CHARLOTTE, N.C. — As contaminated recycling continues to rise, Mecklenburg County is making changes to make sure more of its glass bottles are able to be sold to recycling buyers.
Starting July 1, Mecklenburg County is asking residents to separate glass bottles from other recycled materials at the county's four full-service recycling centers and place them in new, bright yellow bins.
"The markets are getting pickier not on the amount of glass they are buying from us, but on the cleanliness of the glass," said Jeff Smithberger, Mecklenburg County Solid Waste director.
Across the state and country, communities are eliminating glass recycling. Smithberger said Mecklenburg County does not want to get to that point.
Many of the glass bottles the county typically receives are contaminated, which makes it difficult and costly for the county to make sure the bottles are able to be properly recycled.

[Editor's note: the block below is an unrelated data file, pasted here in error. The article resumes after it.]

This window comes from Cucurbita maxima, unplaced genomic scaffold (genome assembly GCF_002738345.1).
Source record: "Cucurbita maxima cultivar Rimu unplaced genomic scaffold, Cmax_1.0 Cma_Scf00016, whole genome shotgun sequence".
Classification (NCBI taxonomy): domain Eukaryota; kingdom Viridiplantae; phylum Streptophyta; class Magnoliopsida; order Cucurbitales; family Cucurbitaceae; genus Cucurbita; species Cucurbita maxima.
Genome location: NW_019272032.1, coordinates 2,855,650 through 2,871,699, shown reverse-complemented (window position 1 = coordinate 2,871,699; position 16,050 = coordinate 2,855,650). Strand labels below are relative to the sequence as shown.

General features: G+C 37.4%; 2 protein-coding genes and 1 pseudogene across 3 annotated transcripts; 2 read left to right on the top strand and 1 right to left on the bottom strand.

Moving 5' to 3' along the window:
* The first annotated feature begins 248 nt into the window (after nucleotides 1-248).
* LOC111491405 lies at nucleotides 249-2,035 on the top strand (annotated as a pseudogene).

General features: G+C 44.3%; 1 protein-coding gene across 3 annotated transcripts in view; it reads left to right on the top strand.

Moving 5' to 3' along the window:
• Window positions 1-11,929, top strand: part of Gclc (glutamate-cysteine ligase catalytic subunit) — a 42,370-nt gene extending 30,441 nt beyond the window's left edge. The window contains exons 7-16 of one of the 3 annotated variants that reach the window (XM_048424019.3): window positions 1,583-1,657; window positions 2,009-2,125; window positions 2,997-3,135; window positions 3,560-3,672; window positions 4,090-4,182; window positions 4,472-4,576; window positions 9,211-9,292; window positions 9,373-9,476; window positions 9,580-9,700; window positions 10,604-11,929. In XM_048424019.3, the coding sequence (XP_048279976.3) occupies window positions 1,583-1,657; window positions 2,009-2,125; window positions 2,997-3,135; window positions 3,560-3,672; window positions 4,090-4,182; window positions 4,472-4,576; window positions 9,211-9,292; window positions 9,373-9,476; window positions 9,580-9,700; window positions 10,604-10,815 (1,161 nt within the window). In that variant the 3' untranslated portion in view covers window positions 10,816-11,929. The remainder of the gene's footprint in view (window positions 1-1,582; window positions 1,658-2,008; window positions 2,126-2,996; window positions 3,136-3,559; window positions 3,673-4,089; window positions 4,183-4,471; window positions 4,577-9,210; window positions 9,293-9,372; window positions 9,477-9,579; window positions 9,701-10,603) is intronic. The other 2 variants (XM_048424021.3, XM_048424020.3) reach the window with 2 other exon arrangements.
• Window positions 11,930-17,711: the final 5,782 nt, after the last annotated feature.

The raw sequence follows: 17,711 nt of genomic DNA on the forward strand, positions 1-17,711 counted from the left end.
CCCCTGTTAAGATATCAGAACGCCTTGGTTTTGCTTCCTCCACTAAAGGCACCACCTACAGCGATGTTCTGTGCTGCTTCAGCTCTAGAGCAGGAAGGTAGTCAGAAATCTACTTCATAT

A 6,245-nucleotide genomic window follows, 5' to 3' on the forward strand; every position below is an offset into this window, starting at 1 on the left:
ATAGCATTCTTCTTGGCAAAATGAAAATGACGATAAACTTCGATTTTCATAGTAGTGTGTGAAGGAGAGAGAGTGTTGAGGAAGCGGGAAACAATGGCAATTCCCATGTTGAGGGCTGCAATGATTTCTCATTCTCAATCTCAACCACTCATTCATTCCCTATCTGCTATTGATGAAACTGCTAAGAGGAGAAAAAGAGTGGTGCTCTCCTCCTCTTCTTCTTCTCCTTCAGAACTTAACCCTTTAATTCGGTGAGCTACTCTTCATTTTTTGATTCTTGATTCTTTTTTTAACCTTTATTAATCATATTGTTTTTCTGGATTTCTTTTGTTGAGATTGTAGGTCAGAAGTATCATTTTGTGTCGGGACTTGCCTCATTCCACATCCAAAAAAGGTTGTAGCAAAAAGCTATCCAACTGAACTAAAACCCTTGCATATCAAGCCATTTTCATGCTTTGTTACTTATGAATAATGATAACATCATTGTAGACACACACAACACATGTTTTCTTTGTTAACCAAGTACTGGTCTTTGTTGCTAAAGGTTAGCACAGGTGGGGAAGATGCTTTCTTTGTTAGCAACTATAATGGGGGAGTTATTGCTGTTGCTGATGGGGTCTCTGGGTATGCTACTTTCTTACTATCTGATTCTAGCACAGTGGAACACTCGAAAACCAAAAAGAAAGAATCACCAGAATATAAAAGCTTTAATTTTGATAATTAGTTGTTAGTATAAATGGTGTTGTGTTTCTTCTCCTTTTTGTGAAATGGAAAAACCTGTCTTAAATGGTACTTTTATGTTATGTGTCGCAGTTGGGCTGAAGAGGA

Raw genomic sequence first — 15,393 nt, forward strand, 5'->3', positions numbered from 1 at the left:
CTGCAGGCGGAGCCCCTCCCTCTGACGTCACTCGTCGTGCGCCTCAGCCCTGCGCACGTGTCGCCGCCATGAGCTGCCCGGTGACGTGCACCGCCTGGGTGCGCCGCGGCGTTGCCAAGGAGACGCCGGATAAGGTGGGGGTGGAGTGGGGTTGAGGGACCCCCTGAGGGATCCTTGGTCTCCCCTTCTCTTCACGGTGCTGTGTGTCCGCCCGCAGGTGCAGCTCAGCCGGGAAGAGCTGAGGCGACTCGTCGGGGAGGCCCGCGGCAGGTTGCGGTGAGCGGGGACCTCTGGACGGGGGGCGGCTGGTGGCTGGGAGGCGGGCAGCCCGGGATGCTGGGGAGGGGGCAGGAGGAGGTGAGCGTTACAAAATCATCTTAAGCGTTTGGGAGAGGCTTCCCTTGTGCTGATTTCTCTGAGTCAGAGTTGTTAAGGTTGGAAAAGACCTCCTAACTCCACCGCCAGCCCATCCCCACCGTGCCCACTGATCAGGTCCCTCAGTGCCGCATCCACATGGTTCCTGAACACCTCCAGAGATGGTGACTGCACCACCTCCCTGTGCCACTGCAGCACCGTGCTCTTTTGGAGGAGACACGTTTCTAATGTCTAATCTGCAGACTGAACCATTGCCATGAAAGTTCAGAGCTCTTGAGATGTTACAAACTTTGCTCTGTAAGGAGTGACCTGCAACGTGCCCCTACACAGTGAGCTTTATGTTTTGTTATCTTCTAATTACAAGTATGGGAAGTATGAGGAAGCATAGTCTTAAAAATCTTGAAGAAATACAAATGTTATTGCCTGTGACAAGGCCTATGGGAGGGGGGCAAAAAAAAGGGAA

"It's a difference of us having to pay someone to get rid of glass or having someone pay us for glass," Smithberger said. "We are trying to do things in an economical way and in a sustainable way. Having glass only containers allows us to recycle this much more efficiently and much more cost-effectively as well."
The county sells its recycled glass to a company in Georgia called Strategic Materials, but the company will only take the glass if it is pure and clean.
If the glass is contaminated, the county has to pay anywhere from $20 to $25 a ton to clean it before it can be sold.
"If we can get clean glass, we can actually make a couple of dollars a ton for the glass," Smithberger said. "It helps offset the cost for transportation."
Curbside recycling is not affected by the changes, but Smithberger said glass should be clean, loose and dry.
The yellow glass-only bins are repurposed old bins. The county plans to eventually roll them out to all self-service recycling centers.
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